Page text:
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A Cost-Effective Trace Gas Measurement Program for Long-Term Monitoring of the Stratospheric Circulation

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  • 1 NOAA/Earth System Research Laboratory, and Cooperative Institute for Research in Environmental Sciences, University of Colorado Boulder, Boulder, Colorado
  • | 2 NOAA/Earth System Research Laboratory, Boulder, Colorado
  • | 3 NOAA/Earth System Research Laboratory, and Cooperative Institute for Research in Environmental Sciences, University of Colorado Boulder, Boulder, Colorado
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A stratospheric trace gas measurement program using balloon-based sonde and AirCore sampler techniques is proposed as a way to monitor the strength of the stratospheric mean meridional or Brewer–Dobson circulation. Modeling work predicts a strengthening of the Brewer–Dobson circulation in response to increasing greenhouse gas concentrations; such a change will likely impact tropospheric climate. Because the strength of the Brewer–Dobson circulation is an unmeasureable quantity, trace gas measurements are used to infer characteristics of the circulation. At present, stratospheric trace gas measurements are sporadic in time and/or place, primarily associated with localized aircraft or balloon campaigns or relatively short-lived satellite instruments. This program would consist of regular trace gas profile measurements taken at multiple latitudes covering tropical, midlatitude, and polar regimes. The program would make use of the relatively low-cost AirCore and sonde techniques, allowing more frequent measurements given the significantly lower cost than with current techniques. The program will provide a means of monitoring changes in the strength and redistribution of the stratospheric circulation. The goals are to monitor the strength of the Brewer–Dobson circulation and to improve understanding of the reasons for stratospheric circulation changes, ultimately resulting in more realistic model predictions of climate change for the coming decades.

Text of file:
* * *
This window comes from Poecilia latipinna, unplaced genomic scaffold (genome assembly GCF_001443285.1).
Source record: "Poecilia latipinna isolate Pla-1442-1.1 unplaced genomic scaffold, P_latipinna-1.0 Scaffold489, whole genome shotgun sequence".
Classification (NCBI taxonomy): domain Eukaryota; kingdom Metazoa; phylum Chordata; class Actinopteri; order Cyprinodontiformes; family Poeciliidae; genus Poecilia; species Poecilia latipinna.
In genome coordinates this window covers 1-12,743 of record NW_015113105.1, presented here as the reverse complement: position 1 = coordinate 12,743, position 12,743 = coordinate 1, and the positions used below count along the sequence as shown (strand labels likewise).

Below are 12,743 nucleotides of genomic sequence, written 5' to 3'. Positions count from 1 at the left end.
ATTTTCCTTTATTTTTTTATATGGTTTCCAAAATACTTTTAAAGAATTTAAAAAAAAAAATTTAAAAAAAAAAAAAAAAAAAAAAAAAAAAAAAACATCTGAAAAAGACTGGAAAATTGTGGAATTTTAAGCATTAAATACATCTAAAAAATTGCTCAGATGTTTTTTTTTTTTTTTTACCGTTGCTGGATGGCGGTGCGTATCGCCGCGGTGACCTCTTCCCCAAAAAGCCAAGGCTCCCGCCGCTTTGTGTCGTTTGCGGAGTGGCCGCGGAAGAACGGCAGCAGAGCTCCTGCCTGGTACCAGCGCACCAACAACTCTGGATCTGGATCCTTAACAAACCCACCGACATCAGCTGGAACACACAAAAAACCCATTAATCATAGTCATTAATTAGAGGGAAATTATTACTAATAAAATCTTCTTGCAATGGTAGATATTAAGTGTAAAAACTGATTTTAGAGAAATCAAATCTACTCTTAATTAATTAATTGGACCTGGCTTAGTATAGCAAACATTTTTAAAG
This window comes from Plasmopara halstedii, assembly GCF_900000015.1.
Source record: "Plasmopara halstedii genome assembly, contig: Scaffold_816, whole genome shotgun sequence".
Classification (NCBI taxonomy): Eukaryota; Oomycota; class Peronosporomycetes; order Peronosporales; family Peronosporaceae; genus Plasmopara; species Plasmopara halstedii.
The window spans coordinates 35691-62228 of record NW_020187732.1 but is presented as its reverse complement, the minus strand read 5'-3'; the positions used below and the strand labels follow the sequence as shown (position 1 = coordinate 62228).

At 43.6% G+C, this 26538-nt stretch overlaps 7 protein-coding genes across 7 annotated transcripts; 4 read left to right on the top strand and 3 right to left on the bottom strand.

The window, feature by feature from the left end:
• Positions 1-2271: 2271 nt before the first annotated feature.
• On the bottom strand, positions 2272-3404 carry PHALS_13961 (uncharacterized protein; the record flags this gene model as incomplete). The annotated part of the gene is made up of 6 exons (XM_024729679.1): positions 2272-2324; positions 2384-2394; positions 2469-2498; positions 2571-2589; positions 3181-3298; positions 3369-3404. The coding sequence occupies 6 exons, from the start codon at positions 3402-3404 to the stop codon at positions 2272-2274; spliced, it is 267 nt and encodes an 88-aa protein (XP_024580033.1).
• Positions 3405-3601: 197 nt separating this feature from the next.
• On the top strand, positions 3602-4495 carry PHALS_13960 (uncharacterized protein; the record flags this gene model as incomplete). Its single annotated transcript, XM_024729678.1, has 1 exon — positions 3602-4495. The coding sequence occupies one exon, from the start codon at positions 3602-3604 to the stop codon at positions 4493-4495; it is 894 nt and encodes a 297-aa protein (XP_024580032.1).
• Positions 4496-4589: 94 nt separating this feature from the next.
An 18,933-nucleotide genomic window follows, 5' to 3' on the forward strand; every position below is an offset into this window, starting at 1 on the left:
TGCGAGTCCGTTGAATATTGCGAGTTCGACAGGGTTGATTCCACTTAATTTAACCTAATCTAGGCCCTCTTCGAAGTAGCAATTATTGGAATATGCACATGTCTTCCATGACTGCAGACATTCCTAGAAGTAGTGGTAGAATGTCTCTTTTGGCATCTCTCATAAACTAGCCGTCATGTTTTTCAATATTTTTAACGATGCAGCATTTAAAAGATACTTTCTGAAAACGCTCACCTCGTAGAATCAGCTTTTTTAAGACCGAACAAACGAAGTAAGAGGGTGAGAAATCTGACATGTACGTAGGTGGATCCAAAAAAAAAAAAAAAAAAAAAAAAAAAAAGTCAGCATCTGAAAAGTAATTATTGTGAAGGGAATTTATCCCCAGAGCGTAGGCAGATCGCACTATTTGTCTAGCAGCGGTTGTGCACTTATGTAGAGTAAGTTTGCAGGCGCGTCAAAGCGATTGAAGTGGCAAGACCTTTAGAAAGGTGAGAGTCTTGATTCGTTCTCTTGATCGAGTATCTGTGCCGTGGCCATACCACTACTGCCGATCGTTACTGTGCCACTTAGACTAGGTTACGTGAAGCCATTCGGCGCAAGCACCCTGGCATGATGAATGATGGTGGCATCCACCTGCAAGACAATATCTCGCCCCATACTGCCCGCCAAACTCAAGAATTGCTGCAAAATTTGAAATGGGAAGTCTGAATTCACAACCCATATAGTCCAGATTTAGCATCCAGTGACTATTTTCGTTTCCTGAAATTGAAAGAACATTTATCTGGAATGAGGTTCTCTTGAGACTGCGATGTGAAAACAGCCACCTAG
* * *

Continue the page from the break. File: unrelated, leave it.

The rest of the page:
CORRESPONDING AUTHOR: Eric Ray, NO AA/ESR L/Chemical Sciences Division, 325 Broadway, Boulder, CO 80305, E-mail: eric.ray@noaa.gov

A stratospheric trace gas measurement program using balloon-based sonde and AirCore sampler techniques is proposed as a way to monitor the strength of the stratospheric mean meridional or Brewer–Dobson circulation. Modeling work predicts a strengthening of the Brewer–Dobson circulation in response to increasing greenhouse gas concentrations; such a change will likely impact tropospheric climate. Because the strength of the Brewer–Dobson circulation is an unmeasureable quantity, trace gas measurements are used to infer characteristics of the circulation. At present, stratospheric trace gas measurements are sporadic in time and/or place, primarily associated with localized aircraft or balloon campaigns or relatively short-lived satellite instruments. This program would consist of regular trace gas profile measurements taken at multiple latitudes covering tropical, midlatitude, and polar regimes. The program would make use of the relatively low-cost AirCore and sonde techniques, allowing more frequent measurements given the significantly lower cost than with current techniques. The program will provide a means of monitoring changes in the strength and redistribution of the stratospheric circulation. The goals are to monitor the strength of the Brewer–Dobson circulation and to improve understanding of the reasons for stratospheric circulation changes, ultimately resulting in more realistic model predictions of climate change for the coming decades.

CORRESPONDING AUTHOR: Eric Ray, NO AA/ESR L/Chemical Sciences Division, 325 Broadway, Boulder, CO 80305, E-mail: eric.ray@noaa.gov
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